"It is not exclusively but mostly mothers, and I think it comes out of the pathology that we put on mothers," Dean said. "We say, 'You must care for your child, you must keep them from harm.' At a certain point that anxiety, in someone like Dee Dee who had pre-existing issues from her own family background, it curdles into this sour thing that actually ends up harming the child."
 
 
As depicted in The Act, a key part of Dee Dee and Gypsy's twisted bond is their shared love of Disney movies, which symbolize both Dee Dee's infantilization of her daughter and Gypsy's sheltered view of the world. "That's the stuff that little girls are fed," Dean noted, "and Gypsy did live out a Prince Charming fantasy about how she was going to get out of this situation." It was only after meeting her boyfriend, Nick Godejohn (Calum Worthy), that Gypsy saw a way out for herself and ultimately enlisted him to kill her mother.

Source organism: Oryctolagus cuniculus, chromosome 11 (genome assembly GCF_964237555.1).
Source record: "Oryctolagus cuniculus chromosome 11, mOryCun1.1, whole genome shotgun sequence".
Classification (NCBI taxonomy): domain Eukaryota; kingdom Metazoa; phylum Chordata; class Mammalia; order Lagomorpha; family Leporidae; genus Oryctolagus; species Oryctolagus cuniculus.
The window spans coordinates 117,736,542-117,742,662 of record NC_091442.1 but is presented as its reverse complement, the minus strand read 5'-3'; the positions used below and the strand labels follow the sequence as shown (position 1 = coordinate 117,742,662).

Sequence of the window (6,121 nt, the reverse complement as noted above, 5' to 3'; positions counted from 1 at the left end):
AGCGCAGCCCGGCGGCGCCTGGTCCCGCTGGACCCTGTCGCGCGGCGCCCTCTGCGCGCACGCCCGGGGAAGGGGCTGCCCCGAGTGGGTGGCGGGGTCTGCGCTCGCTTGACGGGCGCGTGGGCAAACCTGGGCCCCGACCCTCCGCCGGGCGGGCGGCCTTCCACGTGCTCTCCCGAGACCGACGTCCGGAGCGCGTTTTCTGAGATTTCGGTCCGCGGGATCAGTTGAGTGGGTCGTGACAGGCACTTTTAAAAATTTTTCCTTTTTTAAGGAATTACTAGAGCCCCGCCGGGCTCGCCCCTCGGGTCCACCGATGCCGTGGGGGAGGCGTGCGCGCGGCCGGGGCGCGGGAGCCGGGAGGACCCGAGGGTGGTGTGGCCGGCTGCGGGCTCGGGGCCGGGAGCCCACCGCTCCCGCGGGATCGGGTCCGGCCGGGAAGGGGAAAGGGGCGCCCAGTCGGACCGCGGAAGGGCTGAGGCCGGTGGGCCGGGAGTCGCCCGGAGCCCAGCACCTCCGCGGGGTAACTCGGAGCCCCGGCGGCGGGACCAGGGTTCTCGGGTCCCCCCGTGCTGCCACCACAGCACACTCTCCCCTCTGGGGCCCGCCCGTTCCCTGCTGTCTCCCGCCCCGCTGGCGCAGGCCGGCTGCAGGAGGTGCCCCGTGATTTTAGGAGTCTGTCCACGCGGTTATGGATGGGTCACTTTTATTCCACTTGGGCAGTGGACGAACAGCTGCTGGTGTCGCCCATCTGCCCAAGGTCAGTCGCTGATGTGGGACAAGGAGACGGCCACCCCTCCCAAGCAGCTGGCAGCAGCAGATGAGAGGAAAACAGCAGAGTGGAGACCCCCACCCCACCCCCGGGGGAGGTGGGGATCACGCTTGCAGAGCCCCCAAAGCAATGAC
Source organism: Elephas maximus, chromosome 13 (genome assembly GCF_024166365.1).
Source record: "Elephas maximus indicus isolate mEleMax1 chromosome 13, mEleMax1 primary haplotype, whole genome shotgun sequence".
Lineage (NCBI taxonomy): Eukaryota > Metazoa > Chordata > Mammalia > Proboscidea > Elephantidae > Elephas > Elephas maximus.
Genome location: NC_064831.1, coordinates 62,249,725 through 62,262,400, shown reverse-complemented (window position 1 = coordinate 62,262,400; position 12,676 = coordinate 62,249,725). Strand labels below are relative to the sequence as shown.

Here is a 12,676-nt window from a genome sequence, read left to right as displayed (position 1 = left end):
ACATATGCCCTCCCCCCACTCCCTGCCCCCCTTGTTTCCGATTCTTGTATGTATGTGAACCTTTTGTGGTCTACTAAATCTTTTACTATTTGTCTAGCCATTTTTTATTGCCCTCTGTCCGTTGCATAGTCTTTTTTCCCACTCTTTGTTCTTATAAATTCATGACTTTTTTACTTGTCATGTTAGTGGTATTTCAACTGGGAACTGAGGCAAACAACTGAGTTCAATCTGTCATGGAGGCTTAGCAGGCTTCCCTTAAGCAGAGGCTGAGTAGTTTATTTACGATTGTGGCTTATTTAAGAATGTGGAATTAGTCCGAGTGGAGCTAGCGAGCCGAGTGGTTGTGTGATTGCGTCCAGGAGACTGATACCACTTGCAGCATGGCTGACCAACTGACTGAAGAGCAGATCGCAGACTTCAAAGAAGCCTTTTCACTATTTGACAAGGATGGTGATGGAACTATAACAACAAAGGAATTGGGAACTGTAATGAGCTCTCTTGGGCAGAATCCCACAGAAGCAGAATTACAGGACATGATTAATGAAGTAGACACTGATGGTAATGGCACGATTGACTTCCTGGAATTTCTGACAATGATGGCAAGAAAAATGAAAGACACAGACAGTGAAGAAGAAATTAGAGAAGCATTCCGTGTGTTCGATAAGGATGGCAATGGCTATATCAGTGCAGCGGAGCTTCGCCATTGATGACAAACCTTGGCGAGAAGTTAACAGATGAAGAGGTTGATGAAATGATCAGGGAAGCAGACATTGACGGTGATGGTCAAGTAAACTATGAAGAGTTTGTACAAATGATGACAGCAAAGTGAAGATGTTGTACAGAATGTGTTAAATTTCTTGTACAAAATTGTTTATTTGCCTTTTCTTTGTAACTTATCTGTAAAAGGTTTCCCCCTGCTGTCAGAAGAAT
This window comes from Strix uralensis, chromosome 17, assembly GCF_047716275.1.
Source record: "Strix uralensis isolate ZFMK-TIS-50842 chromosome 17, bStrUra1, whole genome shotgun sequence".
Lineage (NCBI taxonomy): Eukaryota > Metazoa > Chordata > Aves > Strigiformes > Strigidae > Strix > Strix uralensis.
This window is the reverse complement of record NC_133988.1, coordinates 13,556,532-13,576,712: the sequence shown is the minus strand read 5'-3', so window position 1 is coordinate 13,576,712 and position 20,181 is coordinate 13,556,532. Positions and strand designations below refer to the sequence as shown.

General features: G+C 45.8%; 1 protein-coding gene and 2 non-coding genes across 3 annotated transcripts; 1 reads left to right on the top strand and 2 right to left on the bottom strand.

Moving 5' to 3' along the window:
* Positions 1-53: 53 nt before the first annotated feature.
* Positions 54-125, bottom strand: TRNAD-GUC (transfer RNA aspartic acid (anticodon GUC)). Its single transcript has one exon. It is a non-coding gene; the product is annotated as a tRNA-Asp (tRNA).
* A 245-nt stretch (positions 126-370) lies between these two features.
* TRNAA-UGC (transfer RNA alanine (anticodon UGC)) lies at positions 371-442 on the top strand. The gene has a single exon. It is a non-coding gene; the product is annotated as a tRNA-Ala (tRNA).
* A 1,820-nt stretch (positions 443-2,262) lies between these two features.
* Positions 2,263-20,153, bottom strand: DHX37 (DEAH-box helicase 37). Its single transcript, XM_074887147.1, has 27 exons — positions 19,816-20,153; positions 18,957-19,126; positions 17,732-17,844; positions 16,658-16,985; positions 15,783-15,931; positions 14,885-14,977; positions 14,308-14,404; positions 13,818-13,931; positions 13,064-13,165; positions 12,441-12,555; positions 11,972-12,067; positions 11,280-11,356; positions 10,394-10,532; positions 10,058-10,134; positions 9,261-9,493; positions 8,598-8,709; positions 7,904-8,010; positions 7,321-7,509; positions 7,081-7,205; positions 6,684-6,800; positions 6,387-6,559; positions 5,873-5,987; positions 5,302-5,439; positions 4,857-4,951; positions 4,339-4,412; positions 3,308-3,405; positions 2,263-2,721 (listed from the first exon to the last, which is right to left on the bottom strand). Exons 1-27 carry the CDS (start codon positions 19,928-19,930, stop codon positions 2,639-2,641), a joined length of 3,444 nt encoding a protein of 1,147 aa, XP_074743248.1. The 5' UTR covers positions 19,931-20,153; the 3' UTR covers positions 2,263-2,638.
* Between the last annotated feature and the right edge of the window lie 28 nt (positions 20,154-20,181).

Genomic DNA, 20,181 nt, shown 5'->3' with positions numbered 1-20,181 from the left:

"It didn’t seem to occur to her that she had the agency and power to walk away. She needed a savior," Dean said. "It's interesting to see how she digested [the Prince Charming fantasy] and spit it back out and tried to live it, and it just didn't work, because it's not a real paradigm."
 
Co-showrunner and executive producer Nick Antosca said he was drawn by the unexpectedly universal heart of the story: "This is the most disturbing coming-of-age story that I've ever heard; it's about finding out who you are, struggling for independence and defining yourself. Part of growing up, for a lot of us, is figuratively killing our parents, and this is the extreme version of that."